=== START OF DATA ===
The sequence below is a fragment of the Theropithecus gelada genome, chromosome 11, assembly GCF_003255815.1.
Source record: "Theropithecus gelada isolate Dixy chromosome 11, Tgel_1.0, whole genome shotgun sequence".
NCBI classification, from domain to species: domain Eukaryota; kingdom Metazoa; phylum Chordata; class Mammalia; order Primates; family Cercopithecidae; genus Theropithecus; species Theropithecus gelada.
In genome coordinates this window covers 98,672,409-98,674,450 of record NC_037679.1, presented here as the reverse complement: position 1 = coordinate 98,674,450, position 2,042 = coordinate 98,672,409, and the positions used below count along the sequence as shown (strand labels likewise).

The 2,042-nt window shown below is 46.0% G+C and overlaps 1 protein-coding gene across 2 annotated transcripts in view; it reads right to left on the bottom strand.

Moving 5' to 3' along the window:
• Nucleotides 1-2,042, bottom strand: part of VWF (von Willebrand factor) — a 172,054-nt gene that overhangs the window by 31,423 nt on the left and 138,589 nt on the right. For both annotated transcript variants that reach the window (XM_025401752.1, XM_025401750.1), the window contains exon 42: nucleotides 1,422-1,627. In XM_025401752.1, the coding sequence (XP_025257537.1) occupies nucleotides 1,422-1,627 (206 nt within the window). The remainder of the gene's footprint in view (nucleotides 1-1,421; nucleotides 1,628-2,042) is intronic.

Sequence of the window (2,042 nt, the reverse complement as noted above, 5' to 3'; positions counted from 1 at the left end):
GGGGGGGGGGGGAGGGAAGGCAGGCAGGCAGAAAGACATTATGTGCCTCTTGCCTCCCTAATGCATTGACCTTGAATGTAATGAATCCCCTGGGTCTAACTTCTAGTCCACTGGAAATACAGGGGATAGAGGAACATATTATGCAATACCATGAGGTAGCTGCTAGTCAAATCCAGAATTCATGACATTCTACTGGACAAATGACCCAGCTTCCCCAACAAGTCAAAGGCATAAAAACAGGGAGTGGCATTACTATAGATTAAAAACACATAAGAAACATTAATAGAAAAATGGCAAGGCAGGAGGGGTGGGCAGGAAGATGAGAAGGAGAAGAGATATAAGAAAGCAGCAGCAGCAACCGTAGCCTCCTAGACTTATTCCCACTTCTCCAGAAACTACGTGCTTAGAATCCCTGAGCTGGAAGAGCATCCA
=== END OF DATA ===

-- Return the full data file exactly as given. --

The sequence below is a fragment of the Theropithecus gelada genome, chromosome 11, assembly GCF_003255815.1.
Source record: "Theropithecus gelada isolate Dixy chromosome 11, Tgel_1.0, whole genome shotgun sequence".
NCBI classification, from domain to species: domain Eukaryota; kingdom Metazoa; phylum Chordata; class Mammalia; order Primates; family Cercopithecidae; genus Theropithecus; species Theropithecus gelada.
In genome coordinates this window covers 98,672,409-98,674,450 of record NC_037679.1, presented here as the reverse complement: position 1 = coordinate 98,674,450, position 2,042 = coordinate 98,672,409, and the positions used below count along the sequence as shown (strand labels likewise).

The 2,042-nt window shown below is 46.0% G+C and overlaps 1 protein-coding gene across 2 annotated transcripts in view; it reads right to left on the bottom strand.

Moving 5' to 3' along the window:
• Nucleotides 1-2,042, bottom strand: part of VWF (von Willebrand factor) — a 172,054-nt gene that overhangs the window by 31,423 nt on the left and 138,589 nt on the right. For both annotated transcript variants that reach the window (XM_025401752.1, XM_025401750.1), the window contains exon 42: nucleotides 1,422-1,627. In XM_025401752.1, the coding sequence (XP_025257537.1) occupies nucleotides 1,422-1,627 (206 nt within the window). The remainder of the gene's footprint in view (nucleotides 1-1,421; nucleotides 1,628-2,042) is intronic.

Sequence of the window (2,042 nt, the reverse complement as noted above, 5' to 3'; positions counted from 1 at the left end):
GGGGGGGGGGGGAGGGAAGGCAGGCAGGCAGAAAGACATTATGTGCCTCTTGCCTCCCTAATGCATTGACCTTGAATGTAATGAATCCCCTGGGTCTAACTTCTAGTCCACTGGAAATACAGGGGATAGAGGAACATATTATGCAATACCATGAGGTAGCTGCTAGTCAAATCCAGAATTCATGACATTCTACTGGACAAATGACCCAGCTTCCCCAACAAGTCAAAGGCATAAAAACAGGGAGTGGCATTACTATAGATTAAAAACACATAAGAAACATTAATAGAAAAATGGCAAGGCAGGAGGGGTGGGCAGGAAGATGAGAAGGAGAAGAGATATAAGAAAGCAGCAGCAGCAACCGTAGCCTCCTAGACTTATTCCCACTTCTCCAGAAACTACGTGCTTAGAATCCCTGAGCTGGAAGAGCATCCA